On September 1, Prime Minister Aleksandr Zakharchenko of the Donetsk People’s Republic held a press conference to announce that local and municipal elections will take place there on October 18 in accordance with the terms of the ceasefire accord signed in Minsk, Belarus on Feb. 12, 2015. He said that Kyiv’s refusal to abide by the terms of Minsk-2 requiring it to negotiate a political settlement with rebel authorities in Donetsk and Lugansk will not deter the election plans.
Similar elections will take place in the Lugansk People’s Republic on November 1.
A renewed ceasefire went into effect in eastern Ukraine on September 1 and has been holding. It results from a combination of pressures operating on Kyiv. European governments have said they want Kyiv to abide by Minsk-2 and curb its civil war. The Ukrainian economy is in freefall and Ukraine’s armed forces are in poor shape to continue fighting. Evasion of military conscription has assumed massive proportions.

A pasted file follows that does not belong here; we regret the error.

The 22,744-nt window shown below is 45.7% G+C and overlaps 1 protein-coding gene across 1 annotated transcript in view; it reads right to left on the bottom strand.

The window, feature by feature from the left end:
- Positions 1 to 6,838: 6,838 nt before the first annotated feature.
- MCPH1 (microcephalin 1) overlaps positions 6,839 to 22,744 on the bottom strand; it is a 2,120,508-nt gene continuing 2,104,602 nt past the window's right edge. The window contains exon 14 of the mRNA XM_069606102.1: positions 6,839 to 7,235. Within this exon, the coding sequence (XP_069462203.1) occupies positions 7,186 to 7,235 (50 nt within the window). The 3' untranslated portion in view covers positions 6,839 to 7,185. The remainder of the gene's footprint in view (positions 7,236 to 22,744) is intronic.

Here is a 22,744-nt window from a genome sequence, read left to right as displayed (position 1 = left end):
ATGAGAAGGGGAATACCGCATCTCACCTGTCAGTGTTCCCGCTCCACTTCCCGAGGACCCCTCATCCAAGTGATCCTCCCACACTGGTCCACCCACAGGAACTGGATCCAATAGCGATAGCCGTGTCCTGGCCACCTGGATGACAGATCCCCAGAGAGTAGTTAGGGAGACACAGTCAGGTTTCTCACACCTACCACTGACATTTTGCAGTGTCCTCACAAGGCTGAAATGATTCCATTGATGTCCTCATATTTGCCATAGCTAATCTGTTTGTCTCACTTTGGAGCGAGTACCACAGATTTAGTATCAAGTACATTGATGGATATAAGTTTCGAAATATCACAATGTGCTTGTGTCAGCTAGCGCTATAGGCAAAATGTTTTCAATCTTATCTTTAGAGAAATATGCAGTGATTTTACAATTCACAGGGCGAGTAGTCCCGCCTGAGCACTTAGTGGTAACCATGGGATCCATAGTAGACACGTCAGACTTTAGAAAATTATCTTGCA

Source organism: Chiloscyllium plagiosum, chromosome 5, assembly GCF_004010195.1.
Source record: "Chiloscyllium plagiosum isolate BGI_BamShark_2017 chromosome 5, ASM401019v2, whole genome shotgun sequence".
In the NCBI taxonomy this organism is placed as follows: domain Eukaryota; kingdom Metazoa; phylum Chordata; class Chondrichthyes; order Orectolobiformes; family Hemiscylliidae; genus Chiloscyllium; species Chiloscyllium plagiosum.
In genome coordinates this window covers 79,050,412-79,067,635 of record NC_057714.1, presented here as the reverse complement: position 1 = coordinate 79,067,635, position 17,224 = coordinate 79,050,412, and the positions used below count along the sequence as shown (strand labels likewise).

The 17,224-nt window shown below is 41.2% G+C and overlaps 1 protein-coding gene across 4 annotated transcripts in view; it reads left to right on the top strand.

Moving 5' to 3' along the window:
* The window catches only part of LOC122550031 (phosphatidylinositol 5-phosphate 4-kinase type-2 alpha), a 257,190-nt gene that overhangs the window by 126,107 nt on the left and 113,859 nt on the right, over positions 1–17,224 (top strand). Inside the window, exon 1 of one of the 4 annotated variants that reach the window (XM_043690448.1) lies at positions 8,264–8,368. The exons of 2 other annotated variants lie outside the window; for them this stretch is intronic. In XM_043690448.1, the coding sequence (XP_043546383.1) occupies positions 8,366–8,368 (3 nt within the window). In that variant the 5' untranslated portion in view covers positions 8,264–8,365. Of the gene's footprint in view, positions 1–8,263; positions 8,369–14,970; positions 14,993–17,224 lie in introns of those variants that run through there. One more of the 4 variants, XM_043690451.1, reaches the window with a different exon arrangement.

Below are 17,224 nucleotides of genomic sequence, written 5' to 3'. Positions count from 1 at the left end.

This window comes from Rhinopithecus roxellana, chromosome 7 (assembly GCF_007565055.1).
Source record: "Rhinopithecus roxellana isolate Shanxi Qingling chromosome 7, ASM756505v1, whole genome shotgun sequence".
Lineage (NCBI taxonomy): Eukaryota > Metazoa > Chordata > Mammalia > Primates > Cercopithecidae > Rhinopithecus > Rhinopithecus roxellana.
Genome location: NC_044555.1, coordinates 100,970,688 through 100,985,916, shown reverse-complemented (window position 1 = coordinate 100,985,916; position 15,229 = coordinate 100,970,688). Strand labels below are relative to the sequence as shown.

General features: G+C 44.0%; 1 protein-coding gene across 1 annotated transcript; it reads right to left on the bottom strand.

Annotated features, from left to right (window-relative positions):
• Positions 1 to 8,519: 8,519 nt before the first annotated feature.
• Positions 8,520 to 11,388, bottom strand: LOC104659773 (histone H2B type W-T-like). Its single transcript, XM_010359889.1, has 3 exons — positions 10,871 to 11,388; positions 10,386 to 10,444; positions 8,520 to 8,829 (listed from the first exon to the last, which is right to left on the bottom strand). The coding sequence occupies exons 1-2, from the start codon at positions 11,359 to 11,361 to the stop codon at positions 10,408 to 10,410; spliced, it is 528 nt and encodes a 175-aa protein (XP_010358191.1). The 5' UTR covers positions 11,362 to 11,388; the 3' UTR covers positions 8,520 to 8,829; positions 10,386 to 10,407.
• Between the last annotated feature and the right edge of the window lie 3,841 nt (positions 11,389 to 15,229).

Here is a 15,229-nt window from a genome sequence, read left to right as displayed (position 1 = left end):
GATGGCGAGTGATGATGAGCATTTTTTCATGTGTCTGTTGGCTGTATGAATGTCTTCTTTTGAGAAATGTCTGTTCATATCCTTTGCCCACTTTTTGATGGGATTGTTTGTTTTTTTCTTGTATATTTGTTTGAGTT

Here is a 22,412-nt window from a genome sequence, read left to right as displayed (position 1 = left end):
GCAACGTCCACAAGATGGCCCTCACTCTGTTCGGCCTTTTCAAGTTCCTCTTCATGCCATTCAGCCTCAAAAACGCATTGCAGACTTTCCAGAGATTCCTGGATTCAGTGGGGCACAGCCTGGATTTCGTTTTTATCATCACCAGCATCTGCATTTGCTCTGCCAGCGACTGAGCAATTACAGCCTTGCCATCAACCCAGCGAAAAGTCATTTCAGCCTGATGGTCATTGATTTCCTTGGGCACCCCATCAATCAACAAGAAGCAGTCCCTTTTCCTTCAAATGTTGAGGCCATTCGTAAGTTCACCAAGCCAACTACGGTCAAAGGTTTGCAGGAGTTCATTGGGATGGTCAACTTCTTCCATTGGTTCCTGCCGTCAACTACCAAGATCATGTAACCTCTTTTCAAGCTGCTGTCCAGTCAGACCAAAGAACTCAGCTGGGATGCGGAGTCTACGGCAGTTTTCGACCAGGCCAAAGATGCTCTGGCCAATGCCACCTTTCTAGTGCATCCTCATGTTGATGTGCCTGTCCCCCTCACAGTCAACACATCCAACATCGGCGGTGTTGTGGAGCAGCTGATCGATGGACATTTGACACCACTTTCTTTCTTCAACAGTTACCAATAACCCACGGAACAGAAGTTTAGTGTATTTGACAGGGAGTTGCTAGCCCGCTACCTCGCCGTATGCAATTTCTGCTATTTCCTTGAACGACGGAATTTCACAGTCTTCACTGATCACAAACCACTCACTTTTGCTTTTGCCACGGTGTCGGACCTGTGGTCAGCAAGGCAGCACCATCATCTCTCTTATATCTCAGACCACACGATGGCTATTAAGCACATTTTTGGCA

A recent poll reveals that only five per cent of Ukrainians are fully confident in the economic “reforms” (economic association with austerity Europe) on which the current government is embarked. Another 26 per cent believe in them, though with doubts. Less than two per cent of those polled believe that Russia is a “main driving force” of the economic crisis in the country and only 12 per cent consider Russia to be an obstacle to the Ukrainian government “reforms”.
Journalists killed and jailed while books, movies, newspapers and television banned